The Downside of Discretionary Trusts for Charitable Will Writing

Kate Johnson’s article of 26 August provided an interesting insight into the view of charity legacy teams held by some probate practitioners. Indeed, when I left private practice to join the third sector eighteen months ago, a few colleagues were horrified.

Tensions clearly exist between some parties on either side of the estate administration process.  To suggest that clients make charitable gifts in their wills through discretionary trusts to prevent their executors from needing to account to charitable beneficiaries is, however, concerning.

Probate practitioners hold a wide range of knowledge to administer an estate.  Few also become experts in the inner workings of charities and charity law.  A charity requesting documents is not an act of distrust; they are required to be audited and these documents are requested by auditors.  One would hope that many of the same documents are provided to individual legatees.  Where a charity is left a legacy in the Will of a deceased, rules dictate that this becomes part of their accrued income and forms the basis for funding decisions in respect of the charity’s objectives – presumably the same objectives that resonated with the deceased.

I accept Kate Johnson’s statement that charities may be less flexible than other beneficiaries; one sees this with requests for ex-gratia payments.  This is because, as the legacy has been accrued, there are strict rules against putting a charity’s money towards a cause that is not one of its charitable objectives. To suggest that a charity is ‘unwilling’ to be flexible is incorrect, as often their hands are tied.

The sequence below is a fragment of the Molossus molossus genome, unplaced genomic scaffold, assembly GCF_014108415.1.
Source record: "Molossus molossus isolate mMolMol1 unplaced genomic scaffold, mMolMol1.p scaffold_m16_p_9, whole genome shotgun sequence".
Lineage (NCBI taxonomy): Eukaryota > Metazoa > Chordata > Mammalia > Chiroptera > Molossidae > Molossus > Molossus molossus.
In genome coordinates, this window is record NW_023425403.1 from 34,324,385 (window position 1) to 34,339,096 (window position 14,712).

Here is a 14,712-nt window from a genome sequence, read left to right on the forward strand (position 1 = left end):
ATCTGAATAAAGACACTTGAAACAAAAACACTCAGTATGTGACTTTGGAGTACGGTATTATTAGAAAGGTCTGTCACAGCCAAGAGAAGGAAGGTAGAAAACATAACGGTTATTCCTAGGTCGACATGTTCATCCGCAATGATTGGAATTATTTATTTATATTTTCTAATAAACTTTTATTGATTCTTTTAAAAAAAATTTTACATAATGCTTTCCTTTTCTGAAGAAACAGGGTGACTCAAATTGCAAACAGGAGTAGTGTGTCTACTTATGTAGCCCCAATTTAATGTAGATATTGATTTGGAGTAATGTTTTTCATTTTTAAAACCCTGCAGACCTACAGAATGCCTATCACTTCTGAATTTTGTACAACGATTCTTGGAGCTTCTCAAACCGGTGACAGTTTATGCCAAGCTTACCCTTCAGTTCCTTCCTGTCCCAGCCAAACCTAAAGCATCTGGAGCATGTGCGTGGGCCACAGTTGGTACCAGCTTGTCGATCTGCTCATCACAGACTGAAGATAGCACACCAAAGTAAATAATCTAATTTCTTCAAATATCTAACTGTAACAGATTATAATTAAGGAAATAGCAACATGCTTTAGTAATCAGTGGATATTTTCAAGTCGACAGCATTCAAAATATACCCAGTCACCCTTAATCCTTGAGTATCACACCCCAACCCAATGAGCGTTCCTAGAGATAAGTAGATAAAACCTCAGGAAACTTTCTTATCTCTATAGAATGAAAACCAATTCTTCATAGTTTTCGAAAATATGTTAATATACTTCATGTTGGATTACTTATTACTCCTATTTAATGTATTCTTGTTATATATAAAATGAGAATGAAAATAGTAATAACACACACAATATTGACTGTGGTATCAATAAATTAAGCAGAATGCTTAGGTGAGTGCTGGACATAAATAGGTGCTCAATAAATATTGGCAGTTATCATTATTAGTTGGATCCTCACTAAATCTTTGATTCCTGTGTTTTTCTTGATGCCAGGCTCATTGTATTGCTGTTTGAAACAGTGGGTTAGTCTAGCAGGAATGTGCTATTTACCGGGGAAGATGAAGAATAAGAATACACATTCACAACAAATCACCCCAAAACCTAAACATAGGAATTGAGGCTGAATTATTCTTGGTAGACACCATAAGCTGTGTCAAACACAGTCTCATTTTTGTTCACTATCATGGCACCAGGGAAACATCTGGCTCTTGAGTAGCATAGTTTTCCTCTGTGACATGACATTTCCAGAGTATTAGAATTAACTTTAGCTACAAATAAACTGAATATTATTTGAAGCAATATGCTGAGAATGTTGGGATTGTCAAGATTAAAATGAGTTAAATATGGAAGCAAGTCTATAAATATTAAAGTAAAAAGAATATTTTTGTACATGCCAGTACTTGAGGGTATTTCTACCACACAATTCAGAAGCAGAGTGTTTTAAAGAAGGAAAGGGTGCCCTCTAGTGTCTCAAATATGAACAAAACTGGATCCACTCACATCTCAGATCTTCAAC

Through collaboration with an executor, the value that a good legacy officer can add to a legacy is enormous: potential overages can be spotted, tax can be saved, and the deceased’s wishes can be represented where a will is being contested.  These are just some examples.  By putting charitable legacies into discretionary trusts these opportunities, opportunities which serve to protect and grow a legator’s gift, would be missed.

For some charities, legacies can account for nearly half of their income.  By remembering a charity in their Will, a testator is supporting a cause.  Hearing about the people behind the legacies and the reason for their support adds a richness to the work that we do.  To suggest that this support be curtailed or controlled by another besides the testator seems wrong if the primary motivation for this is to avoid having to account to the legator’s chosen beneficiaries.

Furthermore, for the many estates that are administered by lay executors, discretionary trusts add another layer of complexities, additional onuses and provide greater stress at, possibly, one of the most difficult periods of their lives.  For professionals, these additional layers are likely to result in higher, often justifiable but nonetheless unchallengeable, fees which will ultimately reflect badly on our profession.

Most relationships that we build with those administering a deceased’s estate are positive and collaborative. Whilst I disagree with Kate Johnson’s position, I am grateful to her for opening a much-needed dialogue.

 

Kate Vowden is Legacy Manager at the British Heart Foundation and former Private Client Solicitor

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